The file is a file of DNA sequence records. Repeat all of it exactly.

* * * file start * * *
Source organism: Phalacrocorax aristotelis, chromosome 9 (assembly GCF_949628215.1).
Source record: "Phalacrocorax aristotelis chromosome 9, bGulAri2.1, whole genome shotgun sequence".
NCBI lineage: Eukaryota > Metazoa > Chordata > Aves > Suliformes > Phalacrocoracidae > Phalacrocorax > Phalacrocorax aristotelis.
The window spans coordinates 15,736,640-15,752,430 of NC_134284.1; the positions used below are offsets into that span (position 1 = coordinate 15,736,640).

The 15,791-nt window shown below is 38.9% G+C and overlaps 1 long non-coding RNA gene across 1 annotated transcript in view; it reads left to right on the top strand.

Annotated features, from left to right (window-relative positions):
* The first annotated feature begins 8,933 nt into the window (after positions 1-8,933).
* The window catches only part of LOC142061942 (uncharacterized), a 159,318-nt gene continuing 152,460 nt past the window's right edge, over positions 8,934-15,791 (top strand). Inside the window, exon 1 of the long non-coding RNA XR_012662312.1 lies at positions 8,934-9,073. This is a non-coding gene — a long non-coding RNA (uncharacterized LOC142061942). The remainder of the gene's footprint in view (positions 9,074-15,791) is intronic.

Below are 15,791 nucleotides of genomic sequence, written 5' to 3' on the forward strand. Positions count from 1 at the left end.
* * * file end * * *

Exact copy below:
Source organism: Phalacrocorax aristotelis, chromosome 9 (assembly GCF_949628215.1).
Source record: "Phalacrocorax aristotelis chromosome 9, bGulAri2.1, whole genome shotgun sequence".
NCBI lineage: Eukaryota > Metazoa > Chordata > Aves > Suliformes > Phalacrocoracidae > Phalacrocorax > Phalacrocorax aristotelis.
The window spans coordinates 15,736,640-15,752,430 of NC_134284.1; the positions used below are offsets into that span (position 1 = coordinate 15,736,640).

The 15,791-nt window shown below is 38.9% G+C and overlaps 1 long non-coding RNA gene across 1 annotated transcript in view; it reads left to right on the top strand.

Annotated features, from left to right (window-relative positions):
* The first annotated feature begins 8,933 nt into the window (after positions 1-8,933).
* The window catches only part of LOC142061942 (uncharacterized), a 159,318-nt gene continuing 152,460 nt past the window's right edge, over positions 8,934-15,791 (top strand). Inside the window, exon 1 of the long non-coding RNA XR_012662312.1 lies at positions 8,934-9,073. This is a non-coding gene — a long non-coding RNA (uncharacterized LOC142061942). The remainder of the gene's footprint in view (positions 9,074-15,791) is intronic.

Below are 15,791 nucleotides of genomic sequence, written 5' to 3' on the forward strand. Positions count from 1 at the left end.